AC (continued): the public realm doesn’t offer the comfort and security that the gallery walls preserve and there’s times that I crave that. I won’t pretend that overnight installs with a group of drunk blokes singing ‘the sculpture’s shit’ is a highlight of the job but perhaps they’ve got a point.

our sliding house was introduced into a residential area where you wouldn’t expect to find it. for a host of reasons I was repeatedly warned against putting it there, but surely that is every reason to put it there? it was, and remains, a brilliantly ethnically diverse community so we wrote invitations in a number languages and delivered them to the surrounding streets. we closed the road that the artwork was on and had a street party the day we finished it. it was brilliant; the local children, the mayor and even my dog was there. who needs champagne and canapés when you’ve got free cherrypicker rides?

DB: much of your work in the public space exists temporarily, even melting into the ground — can you talk about the idea of impermanence, and what draws you to spaces and places that respond to their context in an ephemeral way?

AC: I increasingly work on permanent sculptures and I like to think we’re getting good at them. it’s taken time to refine this side of my practice because permanence can easily force creative compromise. you have to design the artworks with permanence in mind and it’s challenging to deliver a dynamic, contemporary outcome that simultaneously navigates the structural, legal and logistical obstacles that creates. then there is material and conceptual durability, and of course subject matter. I increasingly believe that all public art should be reassessed every ten years to consider whether it continues to make a positive contribution. nothing lasts forever and perhaps nothing should.

the joy of the ephemeral is the creative freedom it permits. it is sculpturally liberating and allows you to deliver more ideas in more places. at times I intertwine the impermanence with the narrative, such as my melting house built from 7,500 wax bricks, but mostly I enjoy the very public stage and license for theatricality that ephemerality presents.

regardless of whether my work is there for ten days or ten years, it is always contextually responsive, conceived with the visual language, material palette, heritage and future objectives of the location in mind. this philosophy lends the work a sense of belonging to the place in which it stands, heightening the believability and regional personalisation of the sculpture. in my opinion this is critical and is the difference between a sculpture that is considerately placed or crudely plonked. there’s a lot commercial benefit in ‘copy and paste’ but limited creative zeal.

a pound of flesh for 50p | image by chris tubbs | read more on designboom here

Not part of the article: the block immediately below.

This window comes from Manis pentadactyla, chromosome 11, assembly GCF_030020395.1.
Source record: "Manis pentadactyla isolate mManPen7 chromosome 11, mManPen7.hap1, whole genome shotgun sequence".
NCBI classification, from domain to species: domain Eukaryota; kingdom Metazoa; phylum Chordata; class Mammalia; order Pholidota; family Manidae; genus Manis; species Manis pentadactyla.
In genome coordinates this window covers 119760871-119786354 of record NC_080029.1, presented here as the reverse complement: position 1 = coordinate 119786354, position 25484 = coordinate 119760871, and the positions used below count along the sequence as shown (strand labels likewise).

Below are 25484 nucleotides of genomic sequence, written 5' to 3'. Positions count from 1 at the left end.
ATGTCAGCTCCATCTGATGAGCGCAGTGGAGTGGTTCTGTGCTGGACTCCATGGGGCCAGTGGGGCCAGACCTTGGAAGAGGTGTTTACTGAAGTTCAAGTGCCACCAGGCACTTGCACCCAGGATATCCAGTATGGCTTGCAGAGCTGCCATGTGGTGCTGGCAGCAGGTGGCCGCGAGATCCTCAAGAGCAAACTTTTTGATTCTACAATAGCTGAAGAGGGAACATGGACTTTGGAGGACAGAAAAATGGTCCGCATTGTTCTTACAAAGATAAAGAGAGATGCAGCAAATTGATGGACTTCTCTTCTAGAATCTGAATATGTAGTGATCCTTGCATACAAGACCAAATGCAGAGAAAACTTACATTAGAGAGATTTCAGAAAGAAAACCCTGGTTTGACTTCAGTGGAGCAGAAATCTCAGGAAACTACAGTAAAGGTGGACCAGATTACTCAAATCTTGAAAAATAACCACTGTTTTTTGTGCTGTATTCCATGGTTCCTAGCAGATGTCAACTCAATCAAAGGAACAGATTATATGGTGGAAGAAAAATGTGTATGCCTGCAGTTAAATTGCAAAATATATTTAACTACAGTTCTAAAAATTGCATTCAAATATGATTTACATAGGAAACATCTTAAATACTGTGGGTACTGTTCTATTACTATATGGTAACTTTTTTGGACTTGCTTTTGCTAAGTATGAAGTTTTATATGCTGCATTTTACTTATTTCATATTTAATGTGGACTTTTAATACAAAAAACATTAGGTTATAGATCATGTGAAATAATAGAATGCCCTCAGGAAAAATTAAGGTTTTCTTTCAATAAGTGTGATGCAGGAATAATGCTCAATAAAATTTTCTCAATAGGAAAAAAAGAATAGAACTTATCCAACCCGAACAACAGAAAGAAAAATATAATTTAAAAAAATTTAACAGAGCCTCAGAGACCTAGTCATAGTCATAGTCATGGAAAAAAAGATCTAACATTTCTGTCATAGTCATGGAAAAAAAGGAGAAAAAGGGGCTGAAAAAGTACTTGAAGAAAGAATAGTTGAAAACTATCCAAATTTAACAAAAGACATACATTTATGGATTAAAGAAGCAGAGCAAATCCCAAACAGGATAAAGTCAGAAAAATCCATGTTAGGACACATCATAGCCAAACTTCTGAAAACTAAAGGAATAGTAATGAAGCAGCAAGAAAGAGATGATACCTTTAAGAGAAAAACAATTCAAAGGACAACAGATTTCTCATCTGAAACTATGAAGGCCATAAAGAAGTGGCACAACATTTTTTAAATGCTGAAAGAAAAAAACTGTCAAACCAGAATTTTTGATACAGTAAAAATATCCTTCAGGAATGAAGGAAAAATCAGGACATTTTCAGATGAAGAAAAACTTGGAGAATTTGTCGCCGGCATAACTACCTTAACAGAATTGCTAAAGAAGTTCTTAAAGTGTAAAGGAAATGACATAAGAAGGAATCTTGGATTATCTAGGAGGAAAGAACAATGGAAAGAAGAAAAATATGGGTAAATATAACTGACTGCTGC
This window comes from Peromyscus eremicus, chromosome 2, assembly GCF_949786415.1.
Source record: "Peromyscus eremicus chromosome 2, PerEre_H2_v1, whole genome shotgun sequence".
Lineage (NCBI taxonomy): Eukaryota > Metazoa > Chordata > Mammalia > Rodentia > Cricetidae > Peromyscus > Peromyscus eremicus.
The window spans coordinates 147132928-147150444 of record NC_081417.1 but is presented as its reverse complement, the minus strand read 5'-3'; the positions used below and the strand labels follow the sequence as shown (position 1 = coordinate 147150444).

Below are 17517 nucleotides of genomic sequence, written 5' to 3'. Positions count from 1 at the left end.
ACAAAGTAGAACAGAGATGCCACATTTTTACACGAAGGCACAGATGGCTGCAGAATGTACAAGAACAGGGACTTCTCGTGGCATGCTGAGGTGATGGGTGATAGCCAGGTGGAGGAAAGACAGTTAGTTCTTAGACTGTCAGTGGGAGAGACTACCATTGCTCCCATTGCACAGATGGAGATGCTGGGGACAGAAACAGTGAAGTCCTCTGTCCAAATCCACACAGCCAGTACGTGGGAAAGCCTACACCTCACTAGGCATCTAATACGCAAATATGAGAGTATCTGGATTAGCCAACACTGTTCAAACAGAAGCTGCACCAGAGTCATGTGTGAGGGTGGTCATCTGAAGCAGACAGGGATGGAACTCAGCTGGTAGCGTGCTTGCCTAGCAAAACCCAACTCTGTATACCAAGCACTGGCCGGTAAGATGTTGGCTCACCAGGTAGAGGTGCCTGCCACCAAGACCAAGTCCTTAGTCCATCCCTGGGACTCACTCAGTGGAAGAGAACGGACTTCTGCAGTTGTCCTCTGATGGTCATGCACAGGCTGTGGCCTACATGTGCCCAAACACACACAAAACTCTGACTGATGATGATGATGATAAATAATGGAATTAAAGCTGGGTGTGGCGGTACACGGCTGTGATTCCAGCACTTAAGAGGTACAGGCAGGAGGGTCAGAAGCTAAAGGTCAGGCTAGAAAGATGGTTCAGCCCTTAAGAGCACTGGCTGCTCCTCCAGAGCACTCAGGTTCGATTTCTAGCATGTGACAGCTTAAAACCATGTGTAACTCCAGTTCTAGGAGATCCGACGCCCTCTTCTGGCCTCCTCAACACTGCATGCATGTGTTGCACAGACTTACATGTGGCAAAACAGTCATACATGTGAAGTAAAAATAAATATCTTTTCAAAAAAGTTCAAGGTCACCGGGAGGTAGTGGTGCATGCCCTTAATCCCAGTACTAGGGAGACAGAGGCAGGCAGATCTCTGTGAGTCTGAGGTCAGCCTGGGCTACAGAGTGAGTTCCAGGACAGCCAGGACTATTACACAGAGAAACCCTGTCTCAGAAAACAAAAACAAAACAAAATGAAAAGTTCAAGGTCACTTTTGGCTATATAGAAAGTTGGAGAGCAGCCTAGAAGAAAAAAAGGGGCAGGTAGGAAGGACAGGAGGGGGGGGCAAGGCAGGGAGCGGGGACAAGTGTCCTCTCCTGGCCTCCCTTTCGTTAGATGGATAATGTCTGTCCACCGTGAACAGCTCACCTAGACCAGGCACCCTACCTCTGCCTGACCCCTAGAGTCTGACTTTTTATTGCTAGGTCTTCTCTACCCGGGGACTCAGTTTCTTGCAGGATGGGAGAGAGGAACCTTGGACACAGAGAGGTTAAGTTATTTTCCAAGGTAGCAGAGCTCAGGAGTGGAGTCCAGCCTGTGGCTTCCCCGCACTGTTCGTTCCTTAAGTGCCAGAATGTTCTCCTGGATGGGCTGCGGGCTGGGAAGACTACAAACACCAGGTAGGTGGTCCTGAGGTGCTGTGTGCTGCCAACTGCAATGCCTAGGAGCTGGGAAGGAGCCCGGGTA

DB: your sculptures are incredibly playful and often induce an awe-inspiring physical spectacle, but there’s undoubtedly a complex process behind arriving at the final result — which project has been the most technically challenging to execute? what were the challenges?

AC: I’ve dedicated all of my time, energy, passion and profits to making my ideas physically exist. they are real and not renders. we do have a vast archive of digital visualisations of currently unrealised concepts, but I choose not to share them. this is not to dismiss digital work, but I like materials, I like the real world, I like people and places. surely, there is still a place for these things? virtual is incredible but so is reality. it’s disheartening at times and I find myself resenting my burning desire to create the physical thing, particularly when one NFT enjoys greater commercial success than my entire creative output to date combined. but money’s not my motivation. of course, with a farm, family and a team to look after, any profits help me sleep at night but it’s passion that gets me up in the morning.

I call them projects because they are considerable undertakings that can take months but typically years to produce. I say ‘we’ because I collaborate with many brilliant professionals to make the ideas exist.

AC (continued): we take long, challenging and at times untrodden paths to reach simple visual moments. the trick is to conceal this process and the greatest illusion of all is that of effortlessness. I tend not to talk about how the work is made because I think the questions are often more interesting than the answers. however, a lot of our current projects utilise STEM (science, technology, engineering and mathematics) and I embrace the opportunity they provide to demonstrate to schoolchildren a fun and engaging application of these subjects.